Sentinel Event Alert issued on retained surgical items
The Joint Commission (TJC) has issued a Sentinel Event Alert urging surgery programs to take a new look at how to avoid mistakenly leaving items such as sponges, towels, and instruments in a patient’s body after surgery.
Unintended retention of foreign objects (URFOs), also known as retained surgical items (RSIs), are a serious patient safety issue that can cause death or harm patients physically and emotionally, TJC says. The agency has received more than 770 voluntary reports of URFOs in the past seven years. These cases resulted in 16 deaths, and about 95% of these incidents resulted in additional care and/or an extended stay. Research has indicated that objects left behind after surgery might cost as much as $200,000 per case in medical and liability payments, TJC says. Some actions recommended by TJC in the alert include:
• Organizations should create a highly reliable and standardized counting system to prevent URFOs and make sure all surgical items are identified and accounted for.
Have a list of all instruments and other items that will be used in a case, and check these before the procedure begins, says Stephen Trosty JD, MHA, CPHRM, ARM, president of Risk Management Consulting Corp. in Haslett, MI. "There has to be a person, based upon the job description, who has the responsibility to conduct the count and to verify it against the list of instruments, etc., to be used," Trosty says. This person’s job description should be established in the policy and procedure, he says.
"Ideally there should be a verifying count by another person," Trosty says. "This can occur before the surgeon enters the OR, if at all possible, so as not to delay the surgery more than is necessary."
In the timeout, you might want to include that a surgical count has been recorded, sources suggest.
• Organizations should develop and implement effective evidence-based organization-wide standardized policy and procedures for the prevention of URFOs through a collaborative process promoting consistency in practice to achieve zero defects.
The cases studied by The Joint Commission showed that one of most common root causes of URFOs are the absence of policies and procedures. (For more root causes, see story, this page.) Have specific recommendations for counting procedures, wound opening and closing procedures, and when intra-operative radiographs should be performed, The Joint Commission says.
Have a policy requiring counts for all instruments used in a case before surgery begins, before closing, and after closing, Trosty recommends. All of the counts should agree, he says. "There has to be an enforced policy that procedures do not begin before the count and no closure before the count," Trosty says.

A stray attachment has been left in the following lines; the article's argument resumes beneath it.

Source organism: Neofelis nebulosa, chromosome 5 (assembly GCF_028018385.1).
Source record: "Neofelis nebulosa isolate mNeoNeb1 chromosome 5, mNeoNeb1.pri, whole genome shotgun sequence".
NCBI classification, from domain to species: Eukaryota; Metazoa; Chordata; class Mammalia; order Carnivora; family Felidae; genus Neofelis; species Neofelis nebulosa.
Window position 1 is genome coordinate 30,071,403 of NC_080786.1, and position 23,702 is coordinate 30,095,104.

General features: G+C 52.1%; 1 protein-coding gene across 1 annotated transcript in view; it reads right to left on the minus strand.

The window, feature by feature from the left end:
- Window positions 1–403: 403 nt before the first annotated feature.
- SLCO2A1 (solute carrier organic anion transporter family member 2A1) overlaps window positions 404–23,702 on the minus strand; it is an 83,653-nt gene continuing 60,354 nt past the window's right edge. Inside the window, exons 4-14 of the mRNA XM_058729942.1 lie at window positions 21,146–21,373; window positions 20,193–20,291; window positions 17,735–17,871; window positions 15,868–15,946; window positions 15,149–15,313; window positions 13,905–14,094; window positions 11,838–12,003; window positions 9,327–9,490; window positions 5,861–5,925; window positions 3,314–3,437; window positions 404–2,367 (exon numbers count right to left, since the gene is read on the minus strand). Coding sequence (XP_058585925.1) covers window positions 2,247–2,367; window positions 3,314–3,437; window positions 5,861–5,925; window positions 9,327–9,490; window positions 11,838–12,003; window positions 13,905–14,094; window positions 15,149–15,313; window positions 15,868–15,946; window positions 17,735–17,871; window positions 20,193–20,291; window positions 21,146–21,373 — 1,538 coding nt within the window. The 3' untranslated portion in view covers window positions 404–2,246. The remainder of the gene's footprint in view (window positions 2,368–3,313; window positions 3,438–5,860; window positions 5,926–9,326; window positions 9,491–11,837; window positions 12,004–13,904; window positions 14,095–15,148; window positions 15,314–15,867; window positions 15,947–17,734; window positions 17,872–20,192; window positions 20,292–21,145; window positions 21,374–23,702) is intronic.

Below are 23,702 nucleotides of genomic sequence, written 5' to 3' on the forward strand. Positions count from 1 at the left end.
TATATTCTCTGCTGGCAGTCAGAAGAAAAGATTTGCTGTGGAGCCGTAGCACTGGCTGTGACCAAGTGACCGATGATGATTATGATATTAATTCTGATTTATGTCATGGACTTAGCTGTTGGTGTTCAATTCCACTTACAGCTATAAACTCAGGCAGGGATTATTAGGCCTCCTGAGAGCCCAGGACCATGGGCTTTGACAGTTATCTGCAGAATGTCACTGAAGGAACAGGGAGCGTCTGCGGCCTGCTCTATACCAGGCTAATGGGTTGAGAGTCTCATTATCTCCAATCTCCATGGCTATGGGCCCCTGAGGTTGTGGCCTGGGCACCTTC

A job description should spell out who does the count in each procedure, he says. "I would suggest that a verifying count be conducted by a second person if at all possible and time allows," Trosty says. If the second count does not agree with the initial count, don’t close the patient until the patient is checked to see if the object can be found, he says. "There should then be a final count after the closure as a final verification," Trosty says. This process is redundant, he acknowledges, "but it is better to do multiple checks than to leave objects in a patient."
Have a policy that addresses instruments that are not accounted for at the conclusion of surgery and after closure. An intra-operative radiograph should occur only "when necessary based upon the type of object/instrument not accounted for, where in the body it could be, and the potential negative consequence of this type of object being left in the body," Trosty says.
If an intraoperative X-ray is inconclusive or cannot be taken, the patient might have to be admitted or carefully monitored during the recovery care period, sources say.
• Organizations should research the potential of using assistive technologies to supplement manual counting procedures and methodical wound exploration. (For more on assistive technologies and other steps to address retained foreign objects, including an example of a count policy in the online issue, see the July 2013 issue of Same-Day Surgery.)
• Effective communication should be a standard part of the surgical procedure, including team briefings and debriefings, to allow the opportunity for any team member to express concerns they have regarding the safety of the patient, including the potential for an URFO.
The cases studied by TJC showed the most common root causes of URFO include failure in communication with physicians and failure of staff to communicate relevant patient information.
The staff and physicians should know the policies, Trosty says. "If there is a serious concern that might fall outside of the policy, there should be a system/mechanism by which this can be raised by any member of the team," he says.
• Appropriate documentation should include the results of counts of surgical items, instruments, or items intentionally left inside a patient (such as needle or device fragments deemed safer to remain than remove), and actions taken if count discrepancies occur. Tracking discrepant counts is important to understanding practical problems.
"All of this information regarding objects/instruments unaccounted for, as well as the existence of all of the counts and results, should be documented in the medical record/chart," Trosty says. "There should always be this information in the chart, for each count, verification, or lack of concurrence, as well as any activity or action taken to verify what and where an item might have been left or the reason for no action being taken, i.e. radiograph."
- The Sentinel Event Alert on unintended retention of foreign objects (URFOs) can be found at http://bit.ly/1gSoMul.